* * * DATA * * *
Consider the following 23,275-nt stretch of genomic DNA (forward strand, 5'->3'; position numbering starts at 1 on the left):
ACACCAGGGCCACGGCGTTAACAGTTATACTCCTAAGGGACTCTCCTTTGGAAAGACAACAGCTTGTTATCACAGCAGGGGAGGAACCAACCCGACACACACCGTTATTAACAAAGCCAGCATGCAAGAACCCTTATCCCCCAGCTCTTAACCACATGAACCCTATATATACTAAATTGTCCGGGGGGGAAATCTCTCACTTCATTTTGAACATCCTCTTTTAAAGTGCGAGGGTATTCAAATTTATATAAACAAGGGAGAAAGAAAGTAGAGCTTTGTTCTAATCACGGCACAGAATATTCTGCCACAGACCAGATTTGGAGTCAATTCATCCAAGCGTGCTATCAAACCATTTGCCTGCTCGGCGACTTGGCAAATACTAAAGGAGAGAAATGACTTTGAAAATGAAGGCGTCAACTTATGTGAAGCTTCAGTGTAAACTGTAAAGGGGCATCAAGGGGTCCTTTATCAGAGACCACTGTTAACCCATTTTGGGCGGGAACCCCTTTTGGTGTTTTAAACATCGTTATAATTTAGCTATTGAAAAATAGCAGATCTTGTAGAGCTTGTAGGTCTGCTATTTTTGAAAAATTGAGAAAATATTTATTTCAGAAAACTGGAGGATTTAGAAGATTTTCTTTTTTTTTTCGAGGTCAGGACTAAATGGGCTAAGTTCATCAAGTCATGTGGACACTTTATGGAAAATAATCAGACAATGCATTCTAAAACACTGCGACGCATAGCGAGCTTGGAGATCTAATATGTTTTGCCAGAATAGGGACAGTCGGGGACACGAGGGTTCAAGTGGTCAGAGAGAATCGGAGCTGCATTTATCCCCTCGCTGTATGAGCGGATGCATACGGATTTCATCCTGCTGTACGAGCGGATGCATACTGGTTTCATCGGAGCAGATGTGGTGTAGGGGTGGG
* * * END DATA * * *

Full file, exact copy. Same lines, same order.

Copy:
Consider the following 23,275-nt stretch of genomic DNA (forward strand, 5'->3'; position numbering starts at 1 on the left):
ACACCAGGGCCACGGCGTTAACAGTTATACTCCTAAGGGACTCTCCTTTGGAAAGACAACAGCTTGTTATCACAGCAGGGGAGGAACCAACCCGACACACACCGTTATTAACAAAGCCAGCATGCAAGAACCCTTATCCCCCAGCTCTTAACCACATGAACCCTATATATACTAAATTGTCCGGGGGGGAAATCTCTCACTTCATTTTGAACATCCTCTTTTAAAGTGCGAGGGTATTCAAATTTATATAAACAAGGGAGAAAGAAAGTAGAGCTTTGTTCTAATCACGGCACAGAATATTCTGCCACAGACCAGATTTGGAGTCAATTCATCCAAGCGTGCTATCAAACCATTTGCCTGCTCGGCGACTTGGCAAATACTAAAGGAGAGAAATGACTTTGAAAATGAAGGCGTCAACTTATGTGAAGCTTCAGTGTAAACTGTAAAGGGGCATCAAGGGGTCCTTTATCAGAGACCACTGTTAACCCATTTTGGGCGGGAACCCCTTTTGGTGTTTTAAACATCGTTATAATTTAGCTATTGAAAAATAGCAGATCTTGTAGAGCTTGTAGGTCTGCTATTTTTGAAAAATTGAGAAAATATTTATTTCAGAAAACTGGAGGATTTAGAAGATTTTCTTTTTTTTTTCGAGGTCAGGACTAAATGGGCTAAGTTCATCAAGTCATGTGGACACTTTATGGAAAATAATCAGACAATGCATTCTAAAACACTGCGACGCATAGCGAGCTTGGAGATCTAATATGTTTTGCCAGAATAGGGACAGTCGGGGACACGAGGGTTCAAGTGGTCAGAGAGAATCGGAGCTGCATTTATCCCCTCGCTGTATGAGCGGATGCATACGGATTTCATCCTGCTGTACGAGCGGATGCATACTGGTTTCATCGGAGCAGATGTGGTGTAGGGGTGGG